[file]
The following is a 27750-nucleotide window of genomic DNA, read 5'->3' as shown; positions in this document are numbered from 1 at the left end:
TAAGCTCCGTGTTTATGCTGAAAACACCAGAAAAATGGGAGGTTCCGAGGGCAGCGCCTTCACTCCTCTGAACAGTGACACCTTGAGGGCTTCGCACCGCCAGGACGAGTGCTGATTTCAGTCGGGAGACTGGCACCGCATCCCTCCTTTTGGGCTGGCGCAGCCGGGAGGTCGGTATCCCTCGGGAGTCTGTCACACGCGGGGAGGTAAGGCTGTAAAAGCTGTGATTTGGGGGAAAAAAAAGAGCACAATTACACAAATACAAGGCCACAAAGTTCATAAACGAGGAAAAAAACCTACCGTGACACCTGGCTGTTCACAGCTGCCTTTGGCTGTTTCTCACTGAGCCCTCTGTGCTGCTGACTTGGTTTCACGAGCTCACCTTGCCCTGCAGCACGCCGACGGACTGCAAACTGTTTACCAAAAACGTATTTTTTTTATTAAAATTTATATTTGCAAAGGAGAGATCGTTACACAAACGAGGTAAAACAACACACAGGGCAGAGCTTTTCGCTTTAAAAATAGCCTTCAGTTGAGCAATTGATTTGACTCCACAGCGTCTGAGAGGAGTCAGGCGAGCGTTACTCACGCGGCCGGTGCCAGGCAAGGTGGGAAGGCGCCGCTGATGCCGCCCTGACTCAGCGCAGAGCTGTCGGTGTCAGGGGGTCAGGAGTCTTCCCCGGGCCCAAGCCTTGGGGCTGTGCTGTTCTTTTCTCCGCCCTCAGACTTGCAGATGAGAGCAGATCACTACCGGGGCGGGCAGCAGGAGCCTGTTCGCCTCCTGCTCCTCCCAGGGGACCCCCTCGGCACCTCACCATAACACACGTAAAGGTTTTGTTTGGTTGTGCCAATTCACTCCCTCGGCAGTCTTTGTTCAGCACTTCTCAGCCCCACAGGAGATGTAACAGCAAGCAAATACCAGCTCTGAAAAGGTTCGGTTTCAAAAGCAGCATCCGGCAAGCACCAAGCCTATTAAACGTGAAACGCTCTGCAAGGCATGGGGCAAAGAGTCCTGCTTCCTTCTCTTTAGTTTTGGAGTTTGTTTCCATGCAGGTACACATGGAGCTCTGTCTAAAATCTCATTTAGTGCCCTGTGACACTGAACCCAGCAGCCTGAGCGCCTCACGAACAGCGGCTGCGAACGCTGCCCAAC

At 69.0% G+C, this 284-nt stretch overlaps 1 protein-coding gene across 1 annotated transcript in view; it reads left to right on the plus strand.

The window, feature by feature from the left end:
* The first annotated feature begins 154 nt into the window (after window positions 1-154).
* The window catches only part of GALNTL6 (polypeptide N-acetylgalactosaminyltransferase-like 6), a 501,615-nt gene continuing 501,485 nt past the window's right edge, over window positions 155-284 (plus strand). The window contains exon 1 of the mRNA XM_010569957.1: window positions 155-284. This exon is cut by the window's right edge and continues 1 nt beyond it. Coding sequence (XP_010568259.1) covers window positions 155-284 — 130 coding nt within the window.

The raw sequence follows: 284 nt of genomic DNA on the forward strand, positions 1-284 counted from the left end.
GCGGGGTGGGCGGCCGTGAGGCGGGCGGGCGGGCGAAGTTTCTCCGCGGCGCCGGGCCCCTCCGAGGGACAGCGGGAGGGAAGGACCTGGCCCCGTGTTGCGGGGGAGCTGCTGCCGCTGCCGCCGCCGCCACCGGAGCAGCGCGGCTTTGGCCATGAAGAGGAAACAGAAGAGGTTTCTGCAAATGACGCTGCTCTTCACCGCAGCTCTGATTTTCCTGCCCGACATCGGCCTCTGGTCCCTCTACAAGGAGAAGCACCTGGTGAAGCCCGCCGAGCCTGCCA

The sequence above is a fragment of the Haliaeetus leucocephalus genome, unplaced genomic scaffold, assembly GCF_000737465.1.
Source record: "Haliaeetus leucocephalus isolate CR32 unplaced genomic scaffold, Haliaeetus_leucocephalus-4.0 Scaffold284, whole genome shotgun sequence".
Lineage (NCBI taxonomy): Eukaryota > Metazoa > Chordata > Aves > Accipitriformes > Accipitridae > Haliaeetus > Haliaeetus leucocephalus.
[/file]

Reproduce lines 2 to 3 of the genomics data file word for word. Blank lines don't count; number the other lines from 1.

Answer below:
TAAGCTCCGTGTTTATGCTGAAAACACCAGAAAAATGGGAGGTTCCGAGGGCAGCGCCTTCACTCCTCTGAACAGTGACACCTTGAGGGCTTCGCACCGCCAGGACGAGTGCTGATTTCAGTCGGGAGACTGGCACCGCATCCCTCCTTTTGGGCTGGCGCAGCCGGGAGGTCGGTATCCCTCGGGAGTCTGTCACACGCGGGGAGGTAAGGCTGTAAAAGCTGTGATTTGGGGGAAAAAAAAGAGCACAATTACACAAATACAAGGCCACAAAGTTCATAAACGAGGAAAAAAACCTACCGTGACACCTGGCTGTTCACAGCTGCCTTTGGCTGTTTCTCACTGAGCCCTCTGTGCTGCTGACTTGGTTTCACGAGCTCACCTTGCCCTGCAGCACGCCGACGGACTGCAAACTGTTTACCAAAAACGTATTTTTTTTATTAAAATTTATATTTGCAAAGGAGAGATCGTTACACAAACGAGGTAAAACAACACACAGGGCAGAGCTTTTCGCTTTAAAAATAGCCTTCAGTTGAGCAATTGATTTGACTCCACAGCGTCTGAGAGGAGTCAGGCGAGCGTTACTCACGCGGCCGGTGCCAGGCAAGGTGGGAAGGCGCCGCTGATGCCGCCCTGACTCAGCGCAGAGCTGTCGGTGTCAGGGGGTCAGGAGTCTTCCCCGGGCCCAAGCCTTGGGGCTGTGCTGTTCTTTTCTCCGCCCTCAGACTTGCAGATGAGAGCAGATCACTACCGGGGCGGGCAGCAGGAGCCTGTTCGCCTCCTGCTCCTCCCAGGGGACCCCCTCGGCACCTCACCATAACACACGTAAAGGTTTTGTTTGGTTGTGCCAATTCACTCCCTCGGCAGTCTTTGTTCAGCACTTCTCAGCCCCACAGGAGATGTAACAGCAAGCAAATACCAGCTCTGAAAAGGTTCGGTTTCAAAAGCAGCATCCGGCAAGCACCAAGCCTATTAAACGTGAAACGCTCTGCAAGGCATGGGGCAAAGAGTCCTGCTTCCTTCTCTTTAGTTTTGGAGTTTGTTTCCATGCAGGTACACATGGAGCTCTGTCTAAAATCTCATTTAGTGCCCTGTGACACTGAACCCAGCAGCCTGAGCGCCTCACGAACAGCGGCTGCGAACGCTGCCCAAC

At 69.0% G+C, this 284-nt stretch overlaps 1 protein-coding gene across 1 annotated transcript in view; it reads left to right on the plus strand.